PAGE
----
Back to Basics: compelling short stories and character motivations

I have gone into back to basics mode: what does it mean to tell a story? I have been reading a lot of short stories since giving up on A Game of Thrones for what must be the eightieth time. Not just fantasy or science fiction, but authors of all nationalities, genres, and styles. I have been reading Chekhov, Stephen King, Margaret Atwood, Flannery O’Connor, and others who I used to read before I got the idea that I had to give myself assignments and read stuff that was current. I’ve noticed a couple of interesting things:

  • I read faster and without losing interest when I read these stories; on the other hand when I try to read current releases in the elite scifi markets, I get bored and have to struggle through. A 4,000 word story can take me days to read due to all the distractions I allow.
  • A short story is not that different from how one tells a story as in “let me tell you a story.” I had completely forgotten this in all my struggle to learn about structure and other story fundamentals. It has encouraged me to “just write,” at least in first drafts. If you look over this blog you’ll see plenty of encouragement to outline, but I’m losing faith in the idea that strict outlining is a good idea in first drafts.

These two points are exquisitely illustrated by my recent readings of William Gibson‘s short stories in the collection Burning Chrome. Gibson’s stories seem crazy complex on the surface, which is a definite influence of William S. Burroughs. The Burning Chrome stories have a voice that is never afraid to mention details and an attitude that respects the reader, i.e. never expects the reader can’t pick up on what the narrator is saying. However, any such narrator is always forthcoming with details and enough context so the reader never doubts what’s going on. Even though I know that in many of these stories the author is completely bullshitting with his knowledge of science and technology, he does it extremely effectively. I see writers try to do this and pretty often and, even in published stories, it just totally doesn’t hold up. It sounds stupid. Not so with Gibson.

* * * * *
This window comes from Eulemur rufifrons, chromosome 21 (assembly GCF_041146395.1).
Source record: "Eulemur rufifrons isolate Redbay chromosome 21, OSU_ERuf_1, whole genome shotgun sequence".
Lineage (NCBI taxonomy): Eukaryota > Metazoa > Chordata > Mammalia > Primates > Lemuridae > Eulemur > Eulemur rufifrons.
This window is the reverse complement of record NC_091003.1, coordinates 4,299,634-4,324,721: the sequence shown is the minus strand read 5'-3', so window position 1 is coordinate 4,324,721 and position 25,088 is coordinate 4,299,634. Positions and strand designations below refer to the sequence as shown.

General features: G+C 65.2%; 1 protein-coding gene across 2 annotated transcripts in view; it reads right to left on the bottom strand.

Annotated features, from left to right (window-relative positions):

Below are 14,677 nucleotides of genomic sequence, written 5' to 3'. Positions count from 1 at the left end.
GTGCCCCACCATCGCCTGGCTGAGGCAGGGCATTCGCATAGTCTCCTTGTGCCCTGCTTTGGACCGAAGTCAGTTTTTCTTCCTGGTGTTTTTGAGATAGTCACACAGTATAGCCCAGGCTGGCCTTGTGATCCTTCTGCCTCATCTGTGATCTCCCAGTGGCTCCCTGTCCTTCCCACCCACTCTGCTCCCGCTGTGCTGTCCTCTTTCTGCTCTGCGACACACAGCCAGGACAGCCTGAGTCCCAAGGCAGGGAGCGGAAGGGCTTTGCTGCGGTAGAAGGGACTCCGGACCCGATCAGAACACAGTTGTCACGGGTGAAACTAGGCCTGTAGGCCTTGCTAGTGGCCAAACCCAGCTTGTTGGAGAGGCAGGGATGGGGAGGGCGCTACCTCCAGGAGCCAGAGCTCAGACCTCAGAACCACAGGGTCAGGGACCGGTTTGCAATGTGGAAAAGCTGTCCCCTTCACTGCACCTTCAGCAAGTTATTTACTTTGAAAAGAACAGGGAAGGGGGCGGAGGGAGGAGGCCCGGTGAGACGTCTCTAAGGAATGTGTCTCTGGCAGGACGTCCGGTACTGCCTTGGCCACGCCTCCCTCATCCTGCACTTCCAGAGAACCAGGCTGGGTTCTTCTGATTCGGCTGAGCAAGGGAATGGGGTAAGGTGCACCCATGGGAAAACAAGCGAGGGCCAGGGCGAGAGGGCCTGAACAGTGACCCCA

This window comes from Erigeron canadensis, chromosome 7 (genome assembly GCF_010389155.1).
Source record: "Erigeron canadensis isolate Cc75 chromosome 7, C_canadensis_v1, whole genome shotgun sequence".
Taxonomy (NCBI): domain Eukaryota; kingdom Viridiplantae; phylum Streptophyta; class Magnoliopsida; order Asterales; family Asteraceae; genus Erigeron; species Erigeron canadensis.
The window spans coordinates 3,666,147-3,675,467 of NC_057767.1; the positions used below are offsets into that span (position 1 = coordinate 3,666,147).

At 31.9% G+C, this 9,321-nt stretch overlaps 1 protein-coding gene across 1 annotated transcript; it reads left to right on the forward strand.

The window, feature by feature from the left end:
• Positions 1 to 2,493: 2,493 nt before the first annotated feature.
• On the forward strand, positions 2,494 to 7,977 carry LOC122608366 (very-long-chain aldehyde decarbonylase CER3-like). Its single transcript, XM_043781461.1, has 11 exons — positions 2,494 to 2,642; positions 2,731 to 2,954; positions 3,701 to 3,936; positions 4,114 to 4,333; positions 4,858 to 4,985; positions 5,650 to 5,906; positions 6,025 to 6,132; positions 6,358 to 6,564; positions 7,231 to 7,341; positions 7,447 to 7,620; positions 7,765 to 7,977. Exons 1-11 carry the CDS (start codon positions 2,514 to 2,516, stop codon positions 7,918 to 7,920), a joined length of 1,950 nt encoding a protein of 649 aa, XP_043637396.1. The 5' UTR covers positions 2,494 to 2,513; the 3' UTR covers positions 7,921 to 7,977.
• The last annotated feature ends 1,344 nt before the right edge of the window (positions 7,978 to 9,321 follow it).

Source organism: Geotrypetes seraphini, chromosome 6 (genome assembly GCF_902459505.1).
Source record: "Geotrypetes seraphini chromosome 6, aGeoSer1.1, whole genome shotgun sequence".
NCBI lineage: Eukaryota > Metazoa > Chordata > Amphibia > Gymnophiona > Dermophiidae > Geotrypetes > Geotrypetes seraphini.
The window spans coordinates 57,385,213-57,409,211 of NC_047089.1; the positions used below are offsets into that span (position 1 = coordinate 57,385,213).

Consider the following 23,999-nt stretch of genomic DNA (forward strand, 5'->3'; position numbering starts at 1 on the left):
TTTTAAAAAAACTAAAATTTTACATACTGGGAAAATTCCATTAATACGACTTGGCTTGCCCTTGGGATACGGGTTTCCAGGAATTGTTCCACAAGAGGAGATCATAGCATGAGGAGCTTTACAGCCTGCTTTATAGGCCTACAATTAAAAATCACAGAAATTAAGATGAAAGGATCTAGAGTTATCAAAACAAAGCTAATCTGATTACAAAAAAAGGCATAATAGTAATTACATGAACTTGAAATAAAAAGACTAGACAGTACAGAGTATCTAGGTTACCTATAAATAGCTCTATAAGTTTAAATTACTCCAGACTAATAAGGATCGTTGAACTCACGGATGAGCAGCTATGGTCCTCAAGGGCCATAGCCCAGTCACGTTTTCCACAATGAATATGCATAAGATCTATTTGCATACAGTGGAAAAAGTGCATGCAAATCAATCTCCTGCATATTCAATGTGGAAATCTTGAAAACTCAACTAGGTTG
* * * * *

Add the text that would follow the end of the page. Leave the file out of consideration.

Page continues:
william_gibson_60th_birthday_portrait
William Gibson, By Gonzo Bonzo – originally posted to Flickr as William Gibson, CC BY-SA 2.0, Link

Particularly the story “New Rose Hotel” exemplifies all these qualities. I read this in the car on the way back from Canada on Wednesday and discovered that although it was a 4,000 word story, it completely held me: I didn’t know how long it took me to read and I didn’t care. I re-read it right away. It’s a dizzying story about a group of industrial espionage agents doing the job that means they won’t have to work anymore. The industry is futuristic genetic engineering, and the story goes back and forth, actually told in second person retrospective. You and the narrator together have to go back and figure out what happened. Although the details are hectic and the exact nature of the ending is slightly unclear in its technical details, we know what it means for the characters.

I mention that the story is in second person because this is a technique that a lot of writers are trying (and getting away with, if that means publication) and often it totally falls flat. The typical employment of second person these days is “You do this, you do that, and you feel this way” to which my reaction is “No, I don’t.” What worries me more is that this may have come into usage not from literary influences but from roleplaying and video games. Gibson’s use of second person in “New Rose Hotel,” on the other hand, is like this:

We thought we’d found you, Sandii, but really you’d found us. Now I know you were looking for us, or for someone like us. Fox was delighted, grinning over our find: such a pretty new tool, bright as any scalpel. Just the thing to help us sever a stubborn Edge, like Hiroshi’s, from the jealous parent-body of Maas Biolabs.

What I found on immediately reading through it was that the complex and hectic nature of the story was an illusion. Gibson very carefully introduces the situation and each of the three main characters (the narrator, Fox, and Sandii, to whom the story is directed). Even with the auxiliary characters he methodically lays out who they are in the world, why they are important, even what they look like. It’s brilliant how he does this without even letting the reader notice. He tells a story, plain and simple, but makes it look anything but plain and simple.